Patients were then asked whether their opinion would change depending on altering AE rates of EUS-BD compared to those of PTBD (9%–33%). To reduce the chance of selection bias among EUS-BD experts, two centers without EUS-BD experts (two South Korean centers), three centers with EUS-BD experts (one South Korea center and two Spanish centers), and two centers with experts in both EUS-BD and PTBD (two Japanese centers) were invited to participate.
The participants were divided into two groups according to the procedure of their choosing (EUS-BD vs. PTBD). Statistical analysis was performed using SPSS software version 21.0 (SPSS Inc., Chicago, IL). Continuous variables were reported as the mean and standard deviation and were compared between the groups using the unpaired t-test. Categorical variables were reported as frequencies and percentages and were evaluated using Fisher's exact test. The value of P < 0.05 was considered to be statistically significant.
To calculate the sample size, it was assumed that two-thirds (66%) of the sample would prefer EUS-BD. A sample size of 75 was identified to determine whether this proportion was significantly different from 50% a priori, with an alpha of 0.05 and a power of 80%. Assuming a 30% response rate, we planned to recruit 350 patients (50 patients from each institution).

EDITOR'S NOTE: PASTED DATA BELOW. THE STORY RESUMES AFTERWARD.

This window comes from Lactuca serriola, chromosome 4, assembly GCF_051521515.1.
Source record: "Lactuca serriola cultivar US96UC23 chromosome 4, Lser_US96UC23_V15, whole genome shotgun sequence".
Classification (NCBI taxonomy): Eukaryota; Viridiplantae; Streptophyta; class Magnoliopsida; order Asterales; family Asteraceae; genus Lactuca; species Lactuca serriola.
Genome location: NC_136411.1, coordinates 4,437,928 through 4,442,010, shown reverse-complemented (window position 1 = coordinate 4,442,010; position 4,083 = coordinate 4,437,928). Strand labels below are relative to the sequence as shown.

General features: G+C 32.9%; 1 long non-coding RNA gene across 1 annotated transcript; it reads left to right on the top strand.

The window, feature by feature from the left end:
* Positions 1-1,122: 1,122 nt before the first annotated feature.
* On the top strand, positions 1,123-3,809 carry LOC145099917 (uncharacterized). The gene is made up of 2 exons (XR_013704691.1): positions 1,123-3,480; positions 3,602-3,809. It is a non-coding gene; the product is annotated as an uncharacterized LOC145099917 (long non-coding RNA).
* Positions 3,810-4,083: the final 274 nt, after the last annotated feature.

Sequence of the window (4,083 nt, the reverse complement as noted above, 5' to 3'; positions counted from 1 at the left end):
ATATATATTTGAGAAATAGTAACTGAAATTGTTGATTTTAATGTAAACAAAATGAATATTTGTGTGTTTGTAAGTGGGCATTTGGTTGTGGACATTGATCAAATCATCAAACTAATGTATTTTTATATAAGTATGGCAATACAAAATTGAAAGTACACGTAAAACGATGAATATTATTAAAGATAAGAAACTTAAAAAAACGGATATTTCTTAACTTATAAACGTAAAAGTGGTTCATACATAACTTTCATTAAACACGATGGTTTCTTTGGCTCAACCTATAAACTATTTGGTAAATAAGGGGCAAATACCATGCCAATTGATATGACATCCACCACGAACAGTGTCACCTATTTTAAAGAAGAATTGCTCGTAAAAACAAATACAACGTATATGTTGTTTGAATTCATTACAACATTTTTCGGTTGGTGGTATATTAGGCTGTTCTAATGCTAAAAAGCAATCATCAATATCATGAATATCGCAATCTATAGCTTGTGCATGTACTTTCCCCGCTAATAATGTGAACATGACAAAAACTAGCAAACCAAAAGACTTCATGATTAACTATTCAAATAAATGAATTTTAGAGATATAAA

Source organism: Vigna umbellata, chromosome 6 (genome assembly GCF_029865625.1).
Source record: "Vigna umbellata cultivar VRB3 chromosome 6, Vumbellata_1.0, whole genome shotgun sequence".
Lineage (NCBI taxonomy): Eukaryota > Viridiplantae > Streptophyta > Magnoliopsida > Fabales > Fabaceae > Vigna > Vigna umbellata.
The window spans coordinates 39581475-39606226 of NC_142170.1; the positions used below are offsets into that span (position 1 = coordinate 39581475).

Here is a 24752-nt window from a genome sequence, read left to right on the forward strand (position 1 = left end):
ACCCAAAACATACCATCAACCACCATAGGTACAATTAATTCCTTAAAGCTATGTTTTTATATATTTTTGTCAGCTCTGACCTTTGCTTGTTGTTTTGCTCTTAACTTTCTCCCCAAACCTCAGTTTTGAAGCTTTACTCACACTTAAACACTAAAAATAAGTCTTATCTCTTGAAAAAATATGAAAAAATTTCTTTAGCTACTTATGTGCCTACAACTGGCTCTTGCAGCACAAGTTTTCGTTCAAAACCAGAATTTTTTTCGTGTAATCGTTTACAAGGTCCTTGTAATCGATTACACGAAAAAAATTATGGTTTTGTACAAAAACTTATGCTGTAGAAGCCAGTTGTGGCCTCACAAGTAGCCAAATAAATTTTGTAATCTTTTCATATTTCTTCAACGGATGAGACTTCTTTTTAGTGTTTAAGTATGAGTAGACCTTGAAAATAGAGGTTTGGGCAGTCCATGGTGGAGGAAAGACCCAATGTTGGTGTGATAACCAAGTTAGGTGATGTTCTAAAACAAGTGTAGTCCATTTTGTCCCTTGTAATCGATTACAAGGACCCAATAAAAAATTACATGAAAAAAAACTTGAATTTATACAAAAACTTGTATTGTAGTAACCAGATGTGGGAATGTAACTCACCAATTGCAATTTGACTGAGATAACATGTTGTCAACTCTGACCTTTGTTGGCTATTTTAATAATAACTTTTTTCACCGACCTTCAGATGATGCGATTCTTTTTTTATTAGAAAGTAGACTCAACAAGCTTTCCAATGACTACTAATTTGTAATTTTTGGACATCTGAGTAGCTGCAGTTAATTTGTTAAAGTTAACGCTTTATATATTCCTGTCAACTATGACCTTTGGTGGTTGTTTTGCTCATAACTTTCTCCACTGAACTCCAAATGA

| Results|| |
In total, 327 patients who were scheduled to undergo ERCP due to suspected malignant biliary obstruction were recruited and of these, 313 patients completed the questionnaire (response rate: 95.7%) [Figure 1]. The demographic characteristics of the study participants are shown in [Table 1]. The mean age was 64 years (range: 34–88 years), and 182 of the respondents (58.1%) were male. The suspected diagnoses of the respondents based on imaging studies (abdominopelvic computed tomography and/or magnetic resonance cholangiopancreatography) were cholangiocarcinoma in 101 (32.3%), gallbladder cancer in 25 (8%), ampullary cancer in 20 (6.4%), pancreatic head cancer in 93 (29.7%), hepatocellular carcinoma in seven (2.2%), metastatic lymph node in five (1.6%), and indeterminate biliary stricture in 62 (19.8%).
|Table 1: Baseline characteristics of patients and factors influencing the preference for EUS-BD in univariate analysis|